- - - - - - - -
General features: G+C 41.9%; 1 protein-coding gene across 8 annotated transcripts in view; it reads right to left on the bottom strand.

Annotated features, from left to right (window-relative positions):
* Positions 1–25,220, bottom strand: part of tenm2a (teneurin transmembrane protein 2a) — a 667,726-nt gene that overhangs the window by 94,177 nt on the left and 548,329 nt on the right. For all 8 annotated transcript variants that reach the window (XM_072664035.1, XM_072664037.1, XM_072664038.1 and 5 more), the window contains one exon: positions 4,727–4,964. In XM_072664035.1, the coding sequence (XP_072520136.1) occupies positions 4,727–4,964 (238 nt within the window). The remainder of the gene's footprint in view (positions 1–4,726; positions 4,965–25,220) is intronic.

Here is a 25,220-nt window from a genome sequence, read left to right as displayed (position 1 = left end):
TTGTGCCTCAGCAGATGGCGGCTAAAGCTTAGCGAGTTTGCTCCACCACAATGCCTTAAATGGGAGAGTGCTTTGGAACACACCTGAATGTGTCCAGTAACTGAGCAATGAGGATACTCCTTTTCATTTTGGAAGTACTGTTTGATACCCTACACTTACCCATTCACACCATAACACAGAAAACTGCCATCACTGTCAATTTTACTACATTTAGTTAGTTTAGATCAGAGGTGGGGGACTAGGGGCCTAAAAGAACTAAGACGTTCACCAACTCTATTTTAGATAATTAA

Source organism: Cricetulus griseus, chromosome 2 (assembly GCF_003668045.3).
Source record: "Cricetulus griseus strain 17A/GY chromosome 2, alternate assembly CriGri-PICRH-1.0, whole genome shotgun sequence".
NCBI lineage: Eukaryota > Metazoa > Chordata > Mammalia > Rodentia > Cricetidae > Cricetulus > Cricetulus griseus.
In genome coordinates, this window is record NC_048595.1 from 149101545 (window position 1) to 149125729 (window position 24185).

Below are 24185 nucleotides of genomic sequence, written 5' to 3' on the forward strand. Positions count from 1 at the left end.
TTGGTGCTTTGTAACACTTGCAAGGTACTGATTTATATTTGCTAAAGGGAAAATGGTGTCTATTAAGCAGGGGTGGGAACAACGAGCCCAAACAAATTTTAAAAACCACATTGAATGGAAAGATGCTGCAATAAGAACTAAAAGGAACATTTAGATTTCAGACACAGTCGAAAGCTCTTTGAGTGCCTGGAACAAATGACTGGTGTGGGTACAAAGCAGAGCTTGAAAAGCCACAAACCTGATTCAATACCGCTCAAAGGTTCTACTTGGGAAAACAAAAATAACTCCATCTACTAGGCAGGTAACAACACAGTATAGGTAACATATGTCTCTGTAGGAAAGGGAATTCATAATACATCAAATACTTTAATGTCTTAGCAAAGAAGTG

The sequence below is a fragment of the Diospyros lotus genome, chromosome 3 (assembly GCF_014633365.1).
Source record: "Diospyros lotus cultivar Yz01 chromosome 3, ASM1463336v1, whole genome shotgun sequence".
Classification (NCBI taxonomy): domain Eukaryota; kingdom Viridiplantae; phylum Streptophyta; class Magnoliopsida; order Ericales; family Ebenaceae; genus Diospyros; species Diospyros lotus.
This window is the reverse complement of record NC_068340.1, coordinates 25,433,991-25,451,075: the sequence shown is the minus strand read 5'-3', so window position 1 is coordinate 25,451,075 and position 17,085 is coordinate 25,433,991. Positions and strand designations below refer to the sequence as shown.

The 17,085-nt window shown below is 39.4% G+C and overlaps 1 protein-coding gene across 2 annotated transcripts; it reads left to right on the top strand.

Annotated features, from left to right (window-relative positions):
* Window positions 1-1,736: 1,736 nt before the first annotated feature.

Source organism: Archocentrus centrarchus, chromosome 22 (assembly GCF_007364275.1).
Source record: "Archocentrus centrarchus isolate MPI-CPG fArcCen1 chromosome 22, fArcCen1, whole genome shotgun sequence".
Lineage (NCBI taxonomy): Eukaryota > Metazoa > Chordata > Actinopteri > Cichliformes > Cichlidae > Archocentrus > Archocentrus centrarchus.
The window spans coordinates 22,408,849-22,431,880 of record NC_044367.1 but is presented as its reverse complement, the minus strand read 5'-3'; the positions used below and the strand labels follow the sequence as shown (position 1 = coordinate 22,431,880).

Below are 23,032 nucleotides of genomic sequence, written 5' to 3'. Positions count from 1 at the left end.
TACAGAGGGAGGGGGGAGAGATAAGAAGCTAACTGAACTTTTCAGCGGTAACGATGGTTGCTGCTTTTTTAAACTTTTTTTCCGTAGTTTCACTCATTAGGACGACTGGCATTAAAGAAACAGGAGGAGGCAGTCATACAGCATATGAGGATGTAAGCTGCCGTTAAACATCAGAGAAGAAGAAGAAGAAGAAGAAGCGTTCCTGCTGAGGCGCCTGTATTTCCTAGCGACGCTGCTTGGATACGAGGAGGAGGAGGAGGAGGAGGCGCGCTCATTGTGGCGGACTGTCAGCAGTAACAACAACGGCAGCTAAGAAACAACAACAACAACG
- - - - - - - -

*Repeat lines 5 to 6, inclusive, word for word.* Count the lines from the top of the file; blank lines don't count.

TTGTGCCTCAGCAGATGGCGGCTAAAGCTTAGCGAGTTTGCTCCACCACAATGCCTTAAATGGGAGAGTGCTTTGGAACACACCTGAATGTGTCCAGTAACTGAGCAATGAGGATACTCCTTTTCATTTTGGAAGTACTGTTTGATACCCTACACTTACCCATTCACACCATAACACAGAAAACTGCCATCACTGTCAATTTTACTACATTTAGTTAGTTTAGATCAGAGGTGGGGGACTAGGGGCCTAAAAGAACTAAGACGTTCACCAACTCTATTTTAGATAATTAA

Source organism: Cricetulus griseus, chromosome 2 (assembly GCF_003668045.3).